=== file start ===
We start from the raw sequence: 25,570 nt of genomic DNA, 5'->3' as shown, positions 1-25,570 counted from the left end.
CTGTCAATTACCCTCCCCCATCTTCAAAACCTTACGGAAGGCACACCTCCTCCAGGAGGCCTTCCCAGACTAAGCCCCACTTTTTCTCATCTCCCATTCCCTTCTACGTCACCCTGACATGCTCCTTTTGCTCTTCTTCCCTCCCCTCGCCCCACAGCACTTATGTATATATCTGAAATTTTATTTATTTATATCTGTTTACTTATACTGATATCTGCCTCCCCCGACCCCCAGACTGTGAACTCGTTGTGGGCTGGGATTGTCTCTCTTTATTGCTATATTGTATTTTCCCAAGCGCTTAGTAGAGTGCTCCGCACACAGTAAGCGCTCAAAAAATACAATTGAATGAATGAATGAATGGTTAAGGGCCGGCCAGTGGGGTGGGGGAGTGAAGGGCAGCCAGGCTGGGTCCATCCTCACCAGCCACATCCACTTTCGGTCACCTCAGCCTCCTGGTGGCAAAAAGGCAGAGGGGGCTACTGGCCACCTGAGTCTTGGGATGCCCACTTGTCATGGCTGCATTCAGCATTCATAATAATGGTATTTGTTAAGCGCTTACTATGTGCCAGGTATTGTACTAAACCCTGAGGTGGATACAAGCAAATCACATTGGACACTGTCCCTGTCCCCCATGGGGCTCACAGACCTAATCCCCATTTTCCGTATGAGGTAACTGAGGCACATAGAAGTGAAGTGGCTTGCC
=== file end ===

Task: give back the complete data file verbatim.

We start from the raw sequence: 25,570 nt of genomic DNA, 5'->3' as shown, positions 1-25,570 counted from the left end.
CTGTCAATTACCCTCCCCCATCTTCAAAACCTTACGGAAGGCACACCTCCTCCAGGAGGCCTTCCCAGACTAAGCCCCACTTTTTCTCATCTCCCATTCCCTTCTACGTCACCCTGACATGCTCCTTTTGCTCTTCTTCCCTCCCCTCGCCCCACAGCACTTATGTATATATCTGAAATTTTATTTATTTATATCTGTTTACTTATACTGATATCTGCCTCCCCCGACCCCCAGACTGTGAACTCGTTGTGGGCTGGGATTGTCTCTCTTTATTGCTATATTGTATTTTCCCAAGCGCTTAGTAGAGTGCTCCGCACACAGTAAGCGCTCAAAAAATACAATTGAATGAATGAATGAATGGTTAAGGGCCGGCCAGTGGGGTGGGGGAGTGAAGGGCAGCCAGGCTGGGTCCATCCTCACCAGCCACATCCACTTTCGGTCACCTCAGCCTCCTGGTGGCAAAAAGGCAGAGGGGGCTACTGGCCACCTGAGTCTTGGGATGCCCACTTGTCATGGCTGCATTCAGCATTCATAATAATGGTATTTGTTAAGCGCTTACTATGTGCCAGGTATTGTACTAAACCCTGAGGTGGATACAAGCAAATCACATTGGACACTGTCCCTGTCCCCCATGGGGCTCACAGACCTAATCCCCATTTTCCGTATGAGGTAACTGAGGCACATAGAAGTGAAGTGGCTTGCC